Sepsis: An Arginine Deficiency State?

Yvette C. Luiking, PhD; Martijn Poeze, MD, PhD; Cornelis H. Dejong, MD, PhD; Graham Ramsay, MD, PhD; Nicolaas E. Deutz, MD, PhD

Crit Care Med. 2004;32(10) 

In This Article

Abstract and Introduction

Objective: Sepsis is a major health problem considering its significant morbidity and mortality rate. The amino acid l-arginine has recently received substantial attention in relation to human sepsis. However, knowledge of arginine metabolism during sepsis is limited. Therefore, we reviewed the current knowledge about arginine metabolism in sepsis.
Data Source: This review summarizes the literature on arginine metabolism both in general and in relation to sepsis. Moreover, arginine-related therapies are reviewed and discussed, which includes therapies of both nitric oxide (NO) and arginine administration and therapies directed toward inhibition of NO.
Data: In sepsis, protein breakdown is increased, which is a key process to maintain arginine delivery, because both endogenous de novo production from citrulline and food intake are reduced. Arginine catabolism, on the other hand, is markedly increased by enhanced use of arginine in the arginase and NO pathways. As a result, lowered plasma arginine levels are usually found. Clinical symptoms of sepsis that are related to changes in arginine metabolism are mainly related to hemodynamic alterations and diminished microcirculation. NO administration and arginine supplementation as a monotherapy demonstrated beneficial effects, whereas nonselective NO synthase inhibition seemed not to be beneficial, and selective NO synthase 2 inhibition was not beneficial overall.
Conclusions: Because sepsis has all the characteristics of an arginine-deficiency state, we hypothesise that arginine supplementation is a logical option in the treatment of sepsis. This is supported by substantial experimental and clinical data on NO donors and NO inhibitors. However, further evidence is required to prove our hypothesis.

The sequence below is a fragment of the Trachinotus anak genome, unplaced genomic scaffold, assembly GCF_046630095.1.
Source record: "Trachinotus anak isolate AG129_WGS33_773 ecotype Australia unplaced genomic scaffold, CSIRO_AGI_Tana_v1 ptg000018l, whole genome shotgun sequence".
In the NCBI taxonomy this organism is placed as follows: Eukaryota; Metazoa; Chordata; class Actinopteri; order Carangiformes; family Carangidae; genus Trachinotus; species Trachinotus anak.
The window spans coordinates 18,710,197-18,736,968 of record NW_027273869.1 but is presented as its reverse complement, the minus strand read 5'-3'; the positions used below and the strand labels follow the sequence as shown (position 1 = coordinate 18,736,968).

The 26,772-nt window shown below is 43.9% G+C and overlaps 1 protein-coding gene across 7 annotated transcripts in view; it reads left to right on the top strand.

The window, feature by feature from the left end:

Sepsis is defined as a systemic response to an infection.[1,2] It is a major health problem because of its significant morbidity and overall mortality rate of about 30% and generally requires intensive care treatment.[3] Considerable efforts have been undertaken to understand the pathogenesis of sepsis and to improve its therapeutic modalities.[4] The amino acid arginine has recently received substantial attention in relation to human sepsis. However, from this discussion it became clear that knowledge of arginine metabolism during sepsis is limited. Moreover, therapeutic interventions based on both stimulation and inhibition of arginine metabolism have produced seemingly contradictory results. Therefore, we will review the current knowledge about arginine metabolism in sepsis, which indicates that sepsis is an arginine-deficiency state. This hypothesis regarding sepsis as an arginine deficient disease makes arginine supplementation a logical option in the treatment of sepsis.

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